Consequences of the Google Grid

Written by Stan

Topics: Coal

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I like Google. No, wait… I love Google.

The folks in Mountain View have changed my life for the better, several times. Google Search did it the first time, then Google Image Search, then Google News, Google Maps… Really, almost every project they come up with has improved the quality of my life, not just give me something fancy to play with.

I have a number of friends that work at Google. All great people, really smart and with their heart in the right place. They know the power that Google wields and endeavor to wield it in a way that’s good for the planet and her people. Yeah, China’s tricky but they’re working to figure it out. Not only do I love Google, I trust Google.

But even after all that, yesterday’s announcement that Google will make renewable energy cheaper than coal makes me really sad.

If I had to put it into words, it would be that Google’s new position of savior with regard to the unequivocal catastrophe of climate change feels a lot like the death of something very dear to me: government of, by, and for the people. For centuries, we’ve selected from those among us the people who we feel could serve the needs of the country at large and, for centuries, they’ve tried to do so. When they succeed, we give them another chance; when they fail, we replace them. This is the dream of the United States of America and almost every nation that’s written their constitution in the last 200 years.

There have been obstacles along the way, no doubt, but I believe that the general trend of humanity has tilted toward enlightenment. Two hundred years ago, slavery was legal. One hundred years ago, women couldn’t vote. Fifty years ago, drinking fountains were divided by race. We’re getting better, albeit slowly. But now the torch has been passed.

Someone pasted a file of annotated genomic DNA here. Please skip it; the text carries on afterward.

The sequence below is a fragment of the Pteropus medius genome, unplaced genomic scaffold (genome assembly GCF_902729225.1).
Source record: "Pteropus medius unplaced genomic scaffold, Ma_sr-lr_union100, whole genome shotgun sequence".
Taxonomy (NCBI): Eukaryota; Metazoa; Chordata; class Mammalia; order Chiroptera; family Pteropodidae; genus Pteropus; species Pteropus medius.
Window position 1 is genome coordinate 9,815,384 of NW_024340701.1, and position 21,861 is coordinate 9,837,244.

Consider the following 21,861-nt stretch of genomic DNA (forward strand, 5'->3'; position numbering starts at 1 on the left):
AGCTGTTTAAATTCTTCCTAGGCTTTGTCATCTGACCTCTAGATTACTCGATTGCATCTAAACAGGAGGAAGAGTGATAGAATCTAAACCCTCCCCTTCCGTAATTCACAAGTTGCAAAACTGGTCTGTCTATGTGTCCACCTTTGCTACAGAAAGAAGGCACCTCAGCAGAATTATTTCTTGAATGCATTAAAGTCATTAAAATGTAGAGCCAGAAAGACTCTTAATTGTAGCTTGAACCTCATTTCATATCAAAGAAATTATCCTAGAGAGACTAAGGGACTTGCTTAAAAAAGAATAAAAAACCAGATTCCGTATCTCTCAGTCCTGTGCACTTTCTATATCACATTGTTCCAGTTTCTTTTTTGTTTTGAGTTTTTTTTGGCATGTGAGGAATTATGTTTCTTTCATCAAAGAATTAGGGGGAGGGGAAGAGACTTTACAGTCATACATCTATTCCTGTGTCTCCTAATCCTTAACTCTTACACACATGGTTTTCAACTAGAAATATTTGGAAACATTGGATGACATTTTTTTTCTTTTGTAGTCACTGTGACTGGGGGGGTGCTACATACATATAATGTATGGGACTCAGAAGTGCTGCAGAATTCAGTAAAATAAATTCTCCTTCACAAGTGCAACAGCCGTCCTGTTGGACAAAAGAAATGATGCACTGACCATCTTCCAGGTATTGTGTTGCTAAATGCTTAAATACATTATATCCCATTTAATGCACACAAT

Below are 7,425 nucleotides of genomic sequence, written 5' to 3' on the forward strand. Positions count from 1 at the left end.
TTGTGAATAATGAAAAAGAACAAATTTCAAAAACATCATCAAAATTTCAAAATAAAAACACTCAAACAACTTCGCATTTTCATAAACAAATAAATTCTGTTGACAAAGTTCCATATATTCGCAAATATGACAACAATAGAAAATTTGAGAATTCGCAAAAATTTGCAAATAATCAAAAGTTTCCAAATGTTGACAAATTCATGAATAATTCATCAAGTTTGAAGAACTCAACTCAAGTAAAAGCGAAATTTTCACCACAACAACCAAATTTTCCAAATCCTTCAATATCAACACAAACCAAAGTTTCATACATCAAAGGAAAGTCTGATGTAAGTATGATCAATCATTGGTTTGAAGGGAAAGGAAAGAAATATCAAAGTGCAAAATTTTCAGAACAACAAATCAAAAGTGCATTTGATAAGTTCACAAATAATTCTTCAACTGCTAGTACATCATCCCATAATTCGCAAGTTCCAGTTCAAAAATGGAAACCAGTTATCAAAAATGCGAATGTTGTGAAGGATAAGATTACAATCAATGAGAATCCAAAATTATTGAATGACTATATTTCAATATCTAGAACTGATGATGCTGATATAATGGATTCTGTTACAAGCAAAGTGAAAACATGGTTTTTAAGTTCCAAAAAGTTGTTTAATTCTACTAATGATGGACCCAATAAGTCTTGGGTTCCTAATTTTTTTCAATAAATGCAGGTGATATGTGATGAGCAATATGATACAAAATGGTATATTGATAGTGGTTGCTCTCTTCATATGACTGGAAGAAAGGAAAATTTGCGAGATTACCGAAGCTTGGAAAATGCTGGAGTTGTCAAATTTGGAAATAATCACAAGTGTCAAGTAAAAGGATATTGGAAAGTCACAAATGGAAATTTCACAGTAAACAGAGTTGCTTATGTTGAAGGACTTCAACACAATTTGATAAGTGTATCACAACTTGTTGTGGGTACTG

Progress, be it the steady march toward enlightenment or the fevered race to avert global disaster, is no longer in the hands of the people who we choose. It’s clearly in the hands of the employees of privately and publicly held corporations. George Lakoff likes to talk about the “Conservation of Government Law”, which essentially states that government, like energy or matter, can neither be lost nor gained. Every failure of government to lead provides an opening for other organizations. Corporate America has risen to the challenge and in many cases precipitated the emasculation of my most cherished human invention: government (though the Internet does run a close second).

The last seven years under the Bush administration have been disheartening, certainly, but I’ve managed to keep hope in the general idea of government. Now, I feel that too may have been lost. Google, if they can save us from ourselves, may prove a more powerful form of social authority than anything we’ve dreamt up before. Looking at the current candidates for President, their fake smiles and calculated statements, I’d rather pick any of my friends from Google to run the country in a heartbeat.

And that makes me sad.

2 Comments For This Post I'd Love to Hear Yours!

  1. Dan says:

    If Google is right that a renewable technology that is cheaper than coal is ‘years, not decades’ away, the interesting thing is that it takes a huge slug of quasi-charitable capital to research it. No fully commercial investor seems to believe the case sufficiently to put their money where there mouth is.

  2. Matt Leonard says:

    Well, it’s not as if the fossil fuel industry survives off of a “huge slug of quasi-charitable capital”. The recent GAO report conservatively shows nearly $16.8 billion in federal subsidies and tax breaks for fossil fuels. Renewable energy gets a fraction of that amount, and is fighting an entrenched infrastructure that overwhelmingly supports fossil fuels.

    And then if you view the Iraq War as at least significantly about keeping oil supplies under control and cheap- the charitable contributions to oil increase by orders of magnitude.

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